Opening these suitcases is facing a fear.

Once I’ve emptied out all of my luggage, I’ll have to deal with the fact that what I don’t see, is basically lost to me… and that’s scary. Really scary.

Actually, more than being scary, I think it’s sad. I’m worried about how disappointed I’ll feel when I open all my bags and some of the things I valued aren’t there, but how pathetic is it to live without knowing what you do or don’t have because you’re scared? I don’t want to start replacing things because I was too much of a coward to see if they were in my suitcase or not.

I want to be brave in the new year, so I’ll start now. Courage doesn’t come by magic, it comes by effort. Being courageous doesn’t mean you aren’t afraid; it means you’re facing your fear.

Merriam-Webster’s definition of courage: mental or moral strength to venture, persevere, and withstand danger, fear, or difficulty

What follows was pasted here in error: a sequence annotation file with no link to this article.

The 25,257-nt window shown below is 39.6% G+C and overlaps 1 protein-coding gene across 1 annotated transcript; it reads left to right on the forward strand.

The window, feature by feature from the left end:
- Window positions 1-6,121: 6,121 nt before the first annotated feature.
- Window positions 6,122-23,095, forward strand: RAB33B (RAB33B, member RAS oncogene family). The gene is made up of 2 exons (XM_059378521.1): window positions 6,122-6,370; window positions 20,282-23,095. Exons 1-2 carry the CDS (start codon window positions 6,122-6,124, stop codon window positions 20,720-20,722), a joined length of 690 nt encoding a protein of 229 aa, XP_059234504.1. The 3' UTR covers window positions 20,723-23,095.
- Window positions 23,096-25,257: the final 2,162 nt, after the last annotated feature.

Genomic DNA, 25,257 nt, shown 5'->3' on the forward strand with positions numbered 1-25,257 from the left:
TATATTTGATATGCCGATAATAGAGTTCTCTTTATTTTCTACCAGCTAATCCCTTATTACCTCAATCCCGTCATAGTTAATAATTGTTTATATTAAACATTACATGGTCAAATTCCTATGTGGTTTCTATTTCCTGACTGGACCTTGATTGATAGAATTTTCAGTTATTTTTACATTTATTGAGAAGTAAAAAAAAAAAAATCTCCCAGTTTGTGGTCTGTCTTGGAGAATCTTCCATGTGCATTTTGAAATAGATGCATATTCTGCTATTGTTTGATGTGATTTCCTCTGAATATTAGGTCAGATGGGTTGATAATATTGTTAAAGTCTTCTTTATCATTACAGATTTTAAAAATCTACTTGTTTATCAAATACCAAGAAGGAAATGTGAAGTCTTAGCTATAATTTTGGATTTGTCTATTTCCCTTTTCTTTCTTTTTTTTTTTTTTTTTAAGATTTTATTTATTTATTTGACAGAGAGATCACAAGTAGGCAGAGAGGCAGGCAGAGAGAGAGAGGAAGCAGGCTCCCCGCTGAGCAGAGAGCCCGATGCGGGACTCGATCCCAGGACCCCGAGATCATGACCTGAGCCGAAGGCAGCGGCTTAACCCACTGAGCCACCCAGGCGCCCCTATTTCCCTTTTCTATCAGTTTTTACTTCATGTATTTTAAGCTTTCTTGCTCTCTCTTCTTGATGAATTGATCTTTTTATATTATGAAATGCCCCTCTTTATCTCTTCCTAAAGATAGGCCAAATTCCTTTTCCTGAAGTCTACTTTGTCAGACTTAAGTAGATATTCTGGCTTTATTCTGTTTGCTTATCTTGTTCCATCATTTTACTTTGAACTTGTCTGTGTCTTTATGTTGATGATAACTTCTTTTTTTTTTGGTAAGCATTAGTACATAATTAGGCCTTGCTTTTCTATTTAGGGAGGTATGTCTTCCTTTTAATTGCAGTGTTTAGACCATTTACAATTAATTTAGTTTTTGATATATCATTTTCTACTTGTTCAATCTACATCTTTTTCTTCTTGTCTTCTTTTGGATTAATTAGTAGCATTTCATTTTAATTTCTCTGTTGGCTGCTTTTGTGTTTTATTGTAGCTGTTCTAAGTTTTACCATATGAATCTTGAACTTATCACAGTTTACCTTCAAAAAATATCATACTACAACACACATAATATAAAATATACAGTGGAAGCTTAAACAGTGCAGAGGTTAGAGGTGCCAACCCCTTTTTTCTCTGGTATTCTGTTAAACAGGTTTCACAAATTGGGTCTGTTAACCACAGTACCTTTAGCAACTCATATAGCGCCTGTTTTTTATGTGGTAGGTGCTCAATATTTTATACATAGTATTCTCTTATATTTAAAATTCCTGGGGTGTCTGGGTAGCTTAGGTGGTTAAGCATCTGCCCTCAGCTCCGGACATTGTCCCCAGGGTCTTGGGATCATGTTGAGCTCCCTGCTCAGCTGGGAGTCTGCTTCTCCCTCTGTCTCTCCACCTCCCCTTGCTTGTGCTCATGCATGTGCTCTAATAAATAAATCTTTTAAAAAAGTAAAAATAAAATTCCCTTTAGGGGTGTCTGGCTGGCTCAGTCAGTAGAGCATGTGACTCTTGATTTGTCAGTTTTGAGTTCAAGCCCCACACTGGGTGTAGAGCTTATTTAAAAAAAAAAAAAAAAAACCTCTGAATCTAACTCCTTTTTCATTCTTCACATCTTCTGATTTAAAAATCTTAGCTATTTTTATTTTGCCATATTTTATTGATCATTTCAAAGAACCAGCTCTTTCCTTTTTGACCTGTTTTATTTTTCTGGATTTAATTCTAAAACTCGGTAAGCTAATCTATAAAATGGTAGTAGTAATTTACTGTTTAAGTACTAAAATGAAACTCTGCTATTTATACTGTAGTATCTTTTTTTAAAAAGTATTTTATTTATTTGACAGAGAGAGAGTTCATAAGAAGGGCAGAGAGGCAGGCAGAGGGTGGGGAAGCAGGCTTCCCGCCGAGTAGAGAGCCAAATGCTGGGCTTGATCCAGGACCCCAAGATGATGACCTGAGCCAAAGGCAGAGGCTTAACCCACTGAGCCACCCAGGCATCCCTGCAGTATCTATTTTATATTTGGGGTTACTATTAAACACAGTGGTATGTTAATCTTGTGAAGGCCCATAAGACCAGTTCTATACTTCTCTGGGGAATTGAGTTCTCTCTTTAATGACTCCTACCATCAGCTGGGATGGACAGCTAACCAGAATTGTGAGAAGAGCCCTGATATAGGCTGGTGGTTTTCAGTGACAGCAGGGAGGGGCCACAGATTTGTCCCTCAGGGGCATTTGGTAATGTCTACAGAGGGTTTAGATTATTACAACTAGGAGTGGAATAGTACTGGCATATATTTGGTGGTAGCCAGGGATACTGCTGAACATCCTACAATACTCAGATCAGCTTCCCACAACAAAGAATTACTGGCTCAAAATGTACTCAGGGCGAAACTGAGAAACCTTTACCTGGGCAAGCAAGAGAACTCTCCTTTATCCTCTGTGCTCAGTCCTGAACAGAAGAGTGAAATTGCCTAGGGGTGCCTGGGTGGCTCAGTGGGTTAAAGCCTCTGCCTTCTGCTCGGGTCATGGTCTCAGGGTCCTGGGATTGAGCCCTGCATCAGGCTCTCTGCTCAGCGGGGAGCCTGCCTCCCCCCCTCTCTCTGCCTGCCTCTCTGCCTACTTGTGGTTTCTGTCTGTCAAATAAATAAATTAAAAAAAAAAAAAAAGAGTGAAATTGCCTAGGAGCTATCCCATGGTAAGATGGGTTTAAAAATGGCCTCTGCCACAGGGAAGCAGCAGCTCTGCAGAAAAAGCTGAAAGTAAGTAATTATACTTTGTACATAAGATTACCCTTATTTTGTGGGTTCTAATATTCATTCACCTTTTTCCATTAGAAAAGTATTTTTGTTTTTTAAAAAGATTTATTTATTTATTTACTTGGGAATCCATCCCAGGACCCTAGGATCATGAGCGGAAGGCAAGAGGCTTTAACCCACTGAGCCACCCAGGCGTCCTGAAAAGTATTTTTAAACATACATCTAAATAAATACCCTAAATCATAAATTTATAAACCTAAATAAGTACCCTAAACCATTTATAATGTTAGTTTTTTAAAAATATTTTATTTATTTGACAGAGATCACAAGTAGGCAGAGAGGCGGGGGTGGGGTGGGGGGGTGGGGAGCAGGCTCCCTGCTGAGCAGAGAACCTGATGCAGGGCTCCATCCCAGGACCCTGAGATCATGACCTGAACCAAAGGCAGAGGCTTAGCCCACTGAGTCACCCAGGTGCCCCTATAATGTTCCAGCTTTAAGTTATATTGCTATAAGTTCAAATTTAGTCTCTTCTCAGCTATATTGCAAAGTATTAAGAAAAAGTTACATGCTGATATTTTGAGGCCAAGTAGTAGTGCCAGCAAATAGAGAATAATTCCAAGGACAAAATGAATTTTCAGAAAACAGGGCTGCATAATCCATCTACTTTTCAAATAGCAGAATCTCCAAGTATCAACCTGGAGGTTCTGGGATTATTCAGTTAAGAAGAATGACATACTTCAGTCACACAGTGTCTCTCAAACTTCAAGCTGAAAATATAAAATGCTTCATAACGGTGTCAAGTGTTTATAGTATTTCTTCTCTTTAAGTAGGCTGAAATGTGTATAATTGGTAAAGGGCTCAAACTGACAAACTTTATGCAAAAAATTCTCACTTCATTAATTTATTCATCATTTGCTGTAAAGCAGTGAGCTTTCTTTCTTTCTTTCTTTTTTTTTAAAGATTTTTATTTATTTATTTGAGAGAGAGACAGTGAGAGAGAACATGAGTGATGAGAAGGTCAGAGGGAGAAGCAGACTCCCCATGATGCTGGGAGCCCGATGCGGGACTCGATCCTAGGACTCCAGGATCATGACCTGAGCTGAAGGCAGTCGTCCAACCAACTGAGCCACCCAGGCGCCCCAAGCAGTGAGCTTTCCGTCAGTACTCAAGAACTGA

In the Bible, God tells Joshua to be courageous before he tells him not to be afraid or dismayed*. I think there’s something to that. Sometimes, we have to start with an “in spite of my fear” or “help my unbelief” sort of faith to finish our tasks, undaunted.

In spite of your fears, get started. In spite of your fears, finish. In the end, you’ll see that the things you were afraid of were nothing you couldn’t overcome.

*Dismay:

1)to cause to lose courage or resolution (as because of alarm or fear)

2) upset, perturb

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